In less than 100 days after a global study revealed how eggs can reduce cardiovascular disease in humans, here is another reiterating an old decades-old belief that egg yolk contains higher levels of cholesterol and hence it increases the chances of heart disease and early death.
Recently, egg lobby has made it visible to many people with a series of studies supporting the Eat-egg-daily campaign, giving numerous studies and data to support their contention. But countering their studies, frequent findings of the ill-effects of egg, especially its cholesterol yolk have made the headlines, compounding the confusion whether to eat egg or not.
Another pertinent question is whether to eat daily or as rarely as possible in a month. The puzzle before people and medical doctors remains as uncomfortable to answer as it is to advise now. The latest study to trigger confusion was published in the journal JAMA.
Egg yolks contain very high cholesterol among all daily consumed foods at 186 milligrams each and the researchers have pooled data of 29,615 racial ethinic diverse populations to understand how eating dietary cholesterol or eggs were linked to cardiovascular disease and death.
Eating 300 mg of dietary cholesterol per day was associated with 17 per cent higher risk of incident cardiovascular disease and 18 per cent higher risk of all-cause deaths. Eating three to four eggs per week was linked with 6 per cent higher risk of cardiovascular disease and 8 per cent higher risk of any cause of death.
Those who reduced their daily intake of eggs recorded decreased risks of heart diseases, said researchers, advising people to keep dietary cholesterol intake low by reducing cholesterol-rich foods such as eggs and red meat in their diet.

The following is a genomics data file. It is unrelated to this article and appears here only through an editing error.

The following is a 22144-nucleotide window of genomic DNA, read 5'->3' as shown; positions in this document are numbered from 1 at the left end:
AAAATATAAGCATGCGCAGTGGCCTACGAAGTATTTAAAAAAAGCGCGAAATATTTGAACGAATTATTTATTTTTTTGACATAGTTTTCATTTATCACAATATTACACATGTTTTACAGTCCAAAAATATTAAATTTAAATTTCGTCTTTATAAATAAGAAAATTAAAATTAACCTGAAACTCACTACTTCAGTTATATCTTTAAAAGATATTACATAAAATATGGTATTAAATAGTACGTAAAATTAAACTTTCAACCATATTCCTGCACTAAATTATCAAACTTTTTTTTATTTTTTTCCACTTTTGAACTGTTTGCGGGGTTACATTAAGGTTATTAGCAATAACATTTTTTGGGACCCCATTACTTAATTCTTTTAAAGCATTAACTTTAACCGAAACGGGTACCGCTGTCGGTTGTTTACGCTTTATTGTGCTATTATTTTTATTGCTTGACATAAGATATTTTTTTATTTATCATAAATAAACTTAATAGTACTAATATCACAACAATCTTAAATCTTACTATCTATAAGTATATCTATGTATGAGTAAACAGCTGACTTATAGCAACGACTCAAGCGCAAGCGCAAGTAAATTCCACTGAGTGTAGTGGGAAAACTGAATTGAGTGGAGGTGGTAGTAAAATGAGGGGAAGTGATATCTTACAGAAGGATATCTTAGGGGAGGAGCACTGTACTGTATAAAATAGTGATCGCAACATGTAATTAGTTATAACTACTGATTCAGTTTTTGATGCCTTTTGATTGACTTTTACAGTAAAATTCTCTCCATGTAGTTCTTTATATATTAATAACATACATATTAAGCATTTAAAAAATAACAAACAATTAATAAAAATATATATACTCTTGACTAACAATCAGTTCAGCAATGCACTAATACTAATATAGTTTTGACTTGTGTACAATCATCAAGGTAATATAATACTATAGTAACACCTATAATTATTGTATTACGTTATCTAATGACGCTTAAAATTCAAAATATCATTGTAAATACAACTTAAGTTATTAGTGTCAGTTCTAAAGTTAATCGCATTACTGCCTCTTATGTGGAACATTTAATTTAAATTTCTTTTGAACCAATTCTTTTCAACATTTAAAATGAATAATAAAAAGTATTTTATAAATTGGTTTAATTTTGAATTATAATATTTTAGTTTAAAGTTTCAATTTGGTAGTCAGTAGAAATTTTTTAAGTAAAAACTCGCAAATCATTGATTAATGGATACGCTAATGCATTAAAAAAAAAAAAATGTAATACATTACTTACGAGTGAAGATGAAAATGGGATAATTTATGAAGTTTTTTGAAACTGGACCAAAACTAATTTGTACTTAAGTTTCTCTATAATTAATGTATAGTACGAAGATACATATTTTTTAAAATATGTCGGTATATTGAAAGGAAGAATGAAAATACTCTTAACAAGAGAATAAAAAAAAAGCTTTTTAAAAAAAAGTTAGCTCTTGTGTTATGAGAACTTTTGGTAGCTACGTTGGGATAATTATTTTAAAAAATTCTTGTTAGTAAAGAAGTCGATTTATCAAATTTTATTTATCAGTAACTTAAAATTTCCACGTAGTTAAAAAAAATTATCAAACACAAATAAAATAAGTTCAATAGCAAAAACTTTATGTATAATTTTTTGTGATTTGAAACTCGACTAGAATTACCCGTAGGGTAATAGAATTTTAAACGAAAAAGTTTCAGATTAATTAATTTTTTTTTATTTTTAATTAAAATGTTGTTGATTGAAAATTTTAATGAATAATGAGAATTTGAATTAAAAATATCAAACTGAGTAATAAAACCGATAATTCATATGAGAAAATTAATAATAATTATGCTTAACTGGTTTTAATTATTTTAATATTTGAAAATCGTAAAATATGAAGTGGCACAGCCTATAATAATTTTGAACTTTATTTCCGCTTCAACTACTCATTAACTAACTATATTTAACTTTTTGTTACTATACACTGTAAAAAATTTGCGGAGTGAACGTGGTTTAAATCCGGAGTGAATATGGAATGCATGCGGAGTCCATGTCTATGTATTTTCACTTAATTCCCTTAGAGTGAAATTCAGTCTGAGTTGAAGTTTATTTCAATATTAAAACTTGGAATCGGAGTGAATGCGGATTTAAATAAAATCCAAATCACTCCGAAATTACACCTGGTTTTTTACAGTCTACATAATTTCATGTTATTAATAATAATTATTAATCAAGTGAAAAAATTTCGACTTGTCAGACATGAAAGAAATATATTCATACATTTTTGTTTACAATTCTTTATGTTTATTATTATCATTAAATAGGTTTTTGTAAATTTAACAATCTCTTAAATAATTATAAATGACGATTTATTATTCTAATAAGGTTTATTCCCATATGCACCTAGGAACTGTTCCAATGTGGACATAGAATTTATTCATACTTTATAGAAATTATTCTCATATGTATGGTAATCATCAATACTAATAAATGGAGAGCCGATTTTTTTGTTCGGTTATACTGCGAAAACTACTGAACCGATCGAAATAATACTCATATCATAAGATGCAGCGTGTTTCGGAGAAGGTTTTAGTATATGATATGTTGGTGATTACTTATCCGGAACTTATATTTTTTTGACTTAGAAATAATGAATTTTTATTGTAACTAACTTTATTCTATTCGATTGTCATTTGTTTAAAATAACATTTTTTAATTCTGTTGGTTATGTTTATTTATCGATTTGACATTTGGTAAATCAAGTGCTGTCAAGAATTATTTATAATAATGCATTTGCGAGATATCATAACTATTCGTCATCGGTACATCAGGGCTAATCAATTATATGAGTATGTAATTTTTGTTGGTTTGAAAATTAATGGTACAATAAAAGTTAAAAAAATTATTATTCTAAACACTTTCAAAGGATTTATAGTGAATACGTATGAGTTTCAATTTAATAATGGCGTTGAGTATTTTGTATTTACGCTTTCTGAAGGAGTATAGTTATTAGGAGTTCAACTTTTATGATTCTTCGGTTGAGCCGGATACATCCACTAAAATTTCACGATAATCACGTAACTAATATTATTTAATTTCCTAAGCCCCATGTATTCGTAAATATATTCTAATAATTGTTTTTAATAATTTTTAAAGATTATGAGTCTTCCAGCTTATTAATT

The finding goes against the established studies in the past which showed that eating eggs did not raise the risk of cardiovascular disease. But those studies had a less diverse sample, shorter follow-up time and limited ability to adjust for other parts of the diet, argue the researchers.
"Our study showed if two people had exact same diet and the only difference in diet was eggs, then you could directly measure the effect of the egg consumption on heart disease. Regardless of the source, we found cholesterol was associated with an increased risk of heart disease." said study author Norrina Allen.
Each participant was questioned on what they'd eaten for the previous year or month and the data was collected in the first visit. When the followed it up for 31 years, 5,400 cardiovascular events and 6,132 all-cause deaths were recorded. However, the study did not assess the long term eating patterns of the participants. "We have one snapshot of what their eating pattern looked like. But we think they represent an estimate of a person's dietary intake. Still, people may have changed their diet, and we can't account for that," said Allen.
Besides cholesterol, eggs also contain high-quality protein, many vitamins and bioactive components such as phospholipids and carotenoids. Another recent study found that people who consume 18 grams of protein from egg whites after engaging in exercise differ dramatically in how their muscles build protein, a process called protein synthesis, during the post-workout period.
The discovery, reported in the American Journal of Clinical Nutrition, suggests egg yolks maximize one's dietary protein intake, said Nicholas Burd, a University of Illinois professor of kinesiology and community health who led the past research.